A global network of more than 270 institutional investors, representing assets worth more than €20 trillion, has warned global utilities of the threat of climate change.
The Institutional Investors Group on Climate Change launched its new report, Investor Expectations of Electric Utility Companies: Looking down the line at carbon asset risk, this week, in which it provides a guide to investors to enable significant engagement with the Boards of utility companies so as to encourage more sustainable strategies that will mitigate the risks and threats facing utilities as a consequence of climate change.
“With so many countries now clearly committed to implementing the Paris Agreement, institutional investors are concerned that some electric utility companies are not sufficiently prepared for the transition to a lower carbon economy necessary to limit global warming to well below 2°C,” said Stephanie Pfeifer, CEO at the Institutional Investors Group on Climate Change. “Today the global investor community is setting out as clearly as possible their expectations for utility companies on actions required to address climate change risks.”
“Institutional investors recognize that climate change will impact their holdings, portfolios, and asset values in the short, medium and long term,” said the authors of the report, noting that electric utilities are of particular concern to investors due to their carbon intensive nature. This is of additional concern considering that these electric utilities form a “meaningful proportion of many indices”, and represent many hundreds of billions of dollars in market capitalization.
The stated aim of the report “is to stimulate and facilitate meaningful discussion of risks and opportunities related to climate change and appropriate strategies, in order to mitigate the long term risks to us as investors.” This includes “Six Investor Expectations of Electric Utility Companies”:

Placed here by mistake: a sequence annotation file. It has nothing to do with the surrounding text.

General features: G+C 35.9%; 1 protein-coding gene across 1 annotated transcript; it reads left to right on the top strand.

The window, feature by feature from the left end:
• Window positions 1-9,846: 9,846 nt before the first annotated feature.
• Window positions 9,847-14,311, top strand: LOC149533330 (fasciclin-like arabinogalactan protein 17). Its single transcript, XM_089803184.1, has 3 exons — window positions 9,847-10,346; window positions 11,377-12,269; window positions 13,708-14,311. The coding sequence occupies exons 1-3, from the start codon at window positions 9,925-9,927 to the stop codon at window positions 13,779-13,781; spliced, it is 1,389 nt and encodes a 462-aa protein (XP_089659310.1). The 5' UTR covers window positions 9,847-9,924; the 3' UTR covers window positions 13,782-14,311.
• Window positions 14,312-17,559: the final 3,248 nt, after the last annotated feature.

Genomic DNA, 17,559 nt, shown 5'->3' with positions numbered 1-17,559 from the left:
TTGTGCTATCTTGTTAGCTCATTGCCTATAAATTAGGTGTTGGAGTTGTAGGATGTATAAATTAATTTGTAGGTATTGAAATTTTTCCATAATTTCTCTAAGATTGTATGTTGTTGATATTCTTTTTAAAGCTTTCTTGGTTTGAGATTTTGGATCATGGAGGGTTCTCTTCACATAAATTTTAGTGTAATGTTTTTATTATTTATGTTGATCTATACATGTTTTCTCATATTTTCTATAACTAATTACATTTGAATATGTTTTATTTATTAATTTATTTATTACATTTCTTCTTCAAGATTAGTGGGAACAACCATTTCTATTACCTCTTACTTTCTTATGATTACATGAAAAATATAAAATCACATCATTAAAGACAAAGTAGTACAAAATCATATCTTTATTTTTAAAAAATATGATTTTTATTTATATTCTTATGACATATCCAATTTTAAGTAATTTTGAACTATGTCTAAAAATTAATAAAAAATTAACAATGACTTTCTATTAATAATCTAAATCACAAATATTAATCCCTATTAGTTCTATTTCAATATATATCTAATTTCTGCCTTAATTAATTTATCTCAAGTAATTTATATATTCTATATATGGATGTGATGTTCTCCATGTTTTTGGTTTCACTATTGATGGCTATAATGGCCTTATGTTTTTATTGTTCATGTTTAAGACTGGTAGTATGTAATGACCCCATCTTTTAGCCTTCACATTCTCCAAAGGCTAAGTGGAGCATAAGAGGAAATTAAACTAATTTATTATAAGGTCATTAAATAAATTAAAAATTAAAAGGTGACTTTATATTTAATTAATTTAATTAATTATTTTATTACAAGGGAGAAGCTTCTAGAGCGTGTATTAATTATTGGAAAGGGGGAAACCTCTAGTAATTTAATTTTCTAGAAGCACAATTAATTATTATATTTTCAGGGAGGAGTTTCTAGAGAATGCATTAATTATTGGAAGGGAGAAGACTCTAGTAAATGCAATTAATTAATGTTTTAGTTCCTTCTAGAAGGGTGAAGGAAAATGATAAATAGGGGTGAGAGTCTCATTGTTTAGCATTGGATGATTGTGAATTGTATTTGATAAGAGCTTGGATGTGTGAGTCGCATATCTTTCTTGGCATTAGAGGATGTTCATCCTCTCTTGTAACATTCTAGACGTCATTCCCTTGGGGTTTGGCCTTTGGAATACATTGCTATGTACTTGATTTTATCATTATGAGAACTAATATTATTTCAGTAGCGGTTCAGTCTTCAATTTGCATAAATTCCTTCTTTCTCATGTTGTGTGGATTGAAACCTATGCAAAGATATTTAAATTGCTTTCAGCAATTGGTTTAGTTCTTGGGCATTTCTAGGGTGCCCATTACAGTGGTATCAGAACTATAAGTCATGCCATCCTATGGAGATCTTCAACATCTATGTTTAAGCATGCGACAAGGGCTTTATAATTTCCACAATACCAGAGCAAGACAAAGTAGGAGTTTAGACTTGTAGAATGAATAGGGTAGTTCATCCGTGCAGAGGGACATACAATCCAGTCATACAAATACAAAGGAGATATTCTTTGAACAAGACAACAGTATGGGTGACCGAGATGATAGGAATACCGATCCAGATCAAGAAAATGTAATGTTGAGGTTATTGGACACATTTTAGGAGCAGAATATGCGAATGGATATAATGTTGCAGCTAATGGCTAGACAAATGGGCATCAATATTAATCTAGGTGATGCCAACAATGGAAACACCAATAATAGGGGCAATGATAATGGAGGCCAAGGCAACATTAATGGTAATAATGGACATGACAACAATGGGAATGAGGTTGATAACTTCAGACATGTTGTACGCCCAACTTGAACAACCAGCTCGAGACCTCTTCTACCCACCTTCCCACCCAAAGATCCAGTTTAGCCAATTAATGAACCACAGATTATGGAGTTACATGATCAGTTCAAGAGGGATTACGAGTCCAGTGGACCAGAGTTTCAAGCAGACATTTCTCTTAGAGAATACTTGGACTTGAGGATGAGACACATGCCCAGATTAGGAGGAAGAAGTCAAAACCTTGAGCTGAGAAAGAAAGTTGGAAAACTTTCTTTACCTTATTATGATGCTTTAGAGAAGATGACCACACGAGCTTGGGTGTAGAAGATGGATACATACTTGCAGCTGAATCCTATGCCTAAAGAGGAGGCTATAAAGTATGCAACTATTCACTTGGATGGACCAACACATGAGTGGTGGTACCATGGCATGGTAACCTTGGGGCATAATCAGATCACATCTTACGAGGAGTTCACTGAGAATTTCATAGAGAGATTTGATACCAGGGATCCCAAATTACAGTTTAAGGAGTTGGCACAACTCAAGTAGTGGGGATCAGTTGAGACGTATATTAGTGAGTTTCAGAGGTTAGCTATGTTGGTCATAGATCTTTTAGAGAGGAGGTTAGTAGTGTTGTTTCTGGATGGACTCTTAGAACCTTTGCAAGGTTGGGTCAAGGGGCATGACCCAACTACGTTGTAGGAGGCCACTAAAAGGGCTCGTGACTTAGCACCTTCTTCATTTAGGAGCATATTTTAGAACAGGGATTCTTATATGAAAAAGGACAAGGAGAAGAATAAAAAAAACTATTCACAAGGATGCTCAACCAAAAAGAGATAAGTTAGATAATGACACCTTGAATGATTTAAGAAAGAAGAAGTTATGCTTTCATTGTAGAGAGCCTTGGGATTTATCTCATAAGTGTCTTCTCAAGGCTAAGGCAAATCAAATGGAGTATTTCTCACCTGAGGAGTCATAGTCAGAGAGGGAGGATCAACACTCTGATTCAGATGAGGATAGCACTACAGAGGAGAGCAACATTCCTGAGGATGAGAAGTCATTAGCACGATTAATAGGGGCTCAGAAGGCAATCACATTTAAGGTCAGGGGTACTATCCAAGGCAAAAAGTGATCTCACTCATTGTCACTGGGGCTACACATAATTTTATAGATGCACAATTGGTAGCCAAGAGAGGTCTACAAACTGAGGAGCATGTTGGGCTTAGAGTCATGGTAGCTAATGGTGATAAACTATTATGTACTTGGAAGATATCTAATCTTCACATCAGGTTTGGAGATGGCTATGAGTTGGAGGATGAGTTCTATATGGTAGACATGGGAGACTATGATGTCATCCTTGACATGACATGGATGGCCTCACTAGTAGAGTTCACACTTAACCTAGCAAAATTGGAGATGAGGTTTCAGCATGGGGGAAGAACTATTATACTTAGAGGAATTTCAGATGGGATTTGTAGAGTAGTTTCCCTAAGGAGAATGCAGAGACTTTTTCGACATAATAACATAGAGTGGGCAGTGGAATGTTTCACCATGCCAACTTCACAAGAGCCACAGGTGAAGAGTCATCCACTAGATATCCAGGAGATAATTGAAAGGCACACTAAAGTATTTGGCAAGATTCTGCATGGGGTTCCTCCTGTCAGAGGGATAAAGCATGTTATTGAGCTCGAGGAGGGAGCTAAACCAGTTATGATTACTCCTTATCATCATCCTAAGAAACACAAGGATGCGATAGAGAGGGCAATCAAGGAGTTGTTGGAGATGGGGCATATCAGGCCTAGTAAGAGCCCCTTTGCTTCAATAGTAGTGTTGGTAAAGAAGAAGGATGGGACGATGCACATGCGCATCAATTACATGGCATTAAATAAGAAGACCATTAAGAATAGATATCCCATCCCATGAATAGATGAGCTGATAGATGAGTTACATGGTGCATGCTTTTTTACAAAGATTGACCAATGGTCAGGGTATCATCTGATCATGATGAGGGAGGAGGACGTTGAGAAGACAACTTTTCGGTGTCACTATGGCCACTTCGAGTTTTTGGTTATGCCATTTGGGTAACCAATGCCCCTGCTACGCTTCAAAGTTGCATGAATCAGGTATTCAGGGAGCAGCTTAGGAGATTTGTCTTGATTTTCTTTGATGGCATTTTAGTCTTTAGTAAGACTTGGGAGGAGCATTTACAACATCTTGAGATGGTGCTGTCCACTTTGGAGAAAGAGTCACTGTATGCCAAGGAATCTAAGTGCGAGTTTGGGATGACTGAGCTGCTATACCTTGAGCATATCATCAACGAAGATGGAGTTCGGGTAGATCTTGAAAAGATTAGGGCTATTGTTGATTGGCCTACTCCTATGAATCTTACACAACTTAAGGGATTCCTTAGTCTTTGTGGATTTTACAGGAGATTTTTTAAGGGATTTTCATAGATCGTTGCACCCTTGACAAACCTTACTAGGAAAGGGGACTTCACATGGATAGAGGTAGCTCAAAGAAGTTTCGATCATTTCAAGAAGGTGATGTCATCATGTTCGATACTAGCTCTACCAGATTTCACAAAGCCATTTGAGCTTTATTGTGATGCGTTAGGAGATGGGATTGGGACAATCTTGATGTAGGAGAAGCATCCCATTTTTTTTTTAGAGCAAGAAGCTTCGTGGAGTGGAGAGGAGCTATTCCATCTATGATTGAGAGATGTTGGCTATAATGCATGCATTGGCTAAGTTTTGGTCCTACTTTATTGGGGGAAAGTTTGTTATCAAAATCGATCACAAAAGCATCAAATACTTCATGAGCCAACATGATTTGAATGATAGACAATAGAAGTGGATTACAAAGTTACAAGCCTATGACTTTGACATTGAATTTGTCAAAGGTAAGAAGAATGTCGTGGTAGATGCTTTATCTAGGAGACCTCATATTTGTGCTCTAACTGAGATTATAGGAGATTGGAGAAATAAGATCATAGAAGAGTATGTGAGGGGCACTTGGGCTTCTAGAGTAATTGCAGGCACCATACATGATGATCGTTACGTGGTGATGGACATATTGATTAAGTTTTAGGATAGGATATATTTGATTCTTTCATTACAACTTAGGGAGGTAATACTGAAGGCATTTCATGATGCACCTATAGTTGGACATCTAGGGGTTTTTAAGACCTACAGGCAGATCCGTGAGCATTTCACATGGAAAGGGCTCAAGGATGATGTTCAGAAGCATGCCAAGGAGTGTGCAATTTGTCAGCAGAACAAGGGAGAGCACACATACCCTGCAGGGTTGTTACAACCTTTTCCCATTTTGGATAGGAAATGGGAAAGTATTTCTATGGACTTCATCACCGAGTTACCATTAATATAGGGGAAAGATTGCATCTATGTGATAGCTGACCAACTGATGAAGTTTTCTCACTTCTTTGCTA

With a changing landscape for utility technology, policy, and demand, investors are keen to engage with electricity utilities to minimize future risks.
“During the 2016 proxy season investors are showing unequivocally through shareholder resolutions to companies such as AES that they expect electric power companies to address carbon asset risk by assessing the impact of a 2°C scenario on their future resilience,” said Dan Bakal, Director of the Electric Power Program at Ceres. “Going forward, asset owners and fund managers will need to know how power companies – and particularly the boards accountable for overseeing them – see the future impact of climate change on energy demand and pricing, as well as how they plan to align their business model with the GHG reductions required to deliver binding international agreements.”
The report also encourages investors to ask utilities about the management of legacy assets such as power generation plants that are no longer economical to use, primarily those fossil fuel generation plants which are going to end up unused, or excessively costly, in the near-future.
“These risks are not theoretical, they are today’s reality for utility companies and their investors across all markets,” added Emma Herd, CEO at IGCC Australia and New Zealand . “Climate change is already driving structural transformation in the energy sector. The risks and opportunities created by the transition to a net zero carbon global economy will continue to grow and the pace of change accelerate. It is vital that utility companies undertake comprehensive <2°C stress testing of their business activities and disclose to investors how their business model will fare in the face of climate change.”
Sign up for daily news updates from CleanTechnica on email. Or follow us on Google News!
Have a tip for CleanTechnica, want to advertise, or want to suggest a guest for our CleanTech Talk podcast? Contact us here.
Former Tesla Battery Expert Leading Lyten Into New Lithium-Sulfur Battery Era — Podcast:
I don't like paywalls. You don't like paywalls. Who likes paywalls? Here at CleanTechnica, we implemented a limited paywall for a while, but it always felt wrong — and it was always tough to decide what we should put behind there. In theory, your most exclusive and best content goes behind a paywall. But then fewer people read it! We just don't like paywalls, and so we've decided to ditch ours. Unfortunately, the media business is still a tough, cut-throat business with tiny margins. It's a never-ending Olympic challenge to stay above water or even perhaps — gasp — grow. So ...